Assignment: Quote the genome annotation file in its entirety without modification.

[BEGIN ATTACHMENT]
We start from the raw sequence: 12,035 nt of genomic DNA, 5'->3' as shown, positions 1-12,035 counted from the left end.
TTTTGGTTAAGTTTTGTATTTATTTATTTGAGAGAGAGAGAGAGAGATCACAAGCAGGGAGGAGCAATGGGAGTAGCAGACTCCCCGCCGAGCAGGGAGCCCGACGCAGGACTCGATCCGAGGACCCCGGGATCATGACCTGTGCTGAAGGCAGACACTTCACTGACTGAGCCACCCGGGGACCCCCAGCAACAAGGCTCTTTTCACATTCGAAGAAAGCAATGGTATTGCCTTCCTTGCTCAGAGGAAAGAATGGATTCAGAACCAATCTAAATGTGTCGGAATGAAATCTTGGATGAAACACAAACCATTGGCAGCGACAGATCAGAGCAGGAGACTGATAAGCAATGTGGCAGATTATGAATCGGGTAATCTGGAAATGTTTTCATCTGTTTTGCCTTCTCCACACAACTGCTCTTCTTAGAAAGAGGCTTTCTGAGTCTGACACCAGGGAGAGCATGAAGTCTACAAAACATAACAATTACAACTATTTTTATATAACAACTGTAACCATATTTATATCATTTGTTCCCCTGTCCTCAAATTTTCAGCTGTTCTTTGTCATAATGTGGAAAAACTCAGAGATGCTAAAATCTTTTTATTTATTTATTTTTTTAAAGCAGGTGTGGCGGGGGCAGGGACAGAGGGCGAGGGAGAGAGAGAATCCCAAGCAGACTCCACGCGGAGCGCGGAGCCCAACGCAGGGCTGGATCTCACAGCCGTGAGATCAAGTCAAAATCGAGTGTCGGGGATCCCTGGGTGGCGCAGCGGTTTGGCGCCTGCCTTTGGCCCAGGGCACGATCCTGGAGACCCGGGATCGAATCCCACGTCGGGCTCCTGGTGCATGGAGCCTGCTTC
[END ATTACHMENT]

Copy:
We start from the raw sequence: 12,035 nt of genomic DNA, 5'->3' as shown, positions 1-12,035 counted from the left end.
TTTTGGTTAAGTTTTGTATTTATTTATTTGAGAGAGAGAGAGAGAGATCACAAGCAGGGAGGAGCAATGGGAGTAGCAGACTCCCCGCCGAGCAGGGAGCCCGACGCAGGACTCGATCCGAGGACCCCGGGATCATGACCTGTGCTGAAGGCAGACACTTCACTGACTGAGCCACCCGGGGACCCCCAGCAACAAGGCTCTTTTCACATTCGAAGAAAGCAATGGTATTGCCTTCCTTGCTCAGAGGAAAGAATGGATTCAGAACCAATCTAAATGTGTCGGAATGAAATCTTGGATGAAACACAAACCATTGGCAGCGACAGATCAGAGCAGGAGACTGATAAGCAATGTGGCAGATTATGAATCGGGTAATCTGGAAATGTTTTCATCTGTTTTGCCTTCTCCACACAACTGCTCTTCTTAGAAAGAGGCTTTCTGAGTCTGACACCAGGGAGAGCATGAAGTCTACAAAACATAACAATTACAACTATTTTTATATAACAACTGTAACCATATTTATATCATTTGTTCCCCTGTCCTCAAATTTTCAGCTGTTCTTTGTCATAATGTGGAAAAACTCAGAGATGCTAAAATCTTTTTATTTATTTATTTTTTTAAAGCAGGTGTGGCGGGGGCAGGGACAGAGGGCGAGGGAGAGAGAGAATCCCAAGCAGACTCCACGCGGAGCGCGGAGCCCAACGCAGGGCTGGATCTCACAGCCGTGAGATCAAGTCAAAATCGAGTGTCGGGGATCCCTGGGTGGCGCAGCGGTTTGGCGCCTGCCTTTGGCCCAGGGCACGATCCTGGAGACCCGGGATCGAATCCCACGTCGGGCTCCTGGTGCATGGAGCCTGCTTC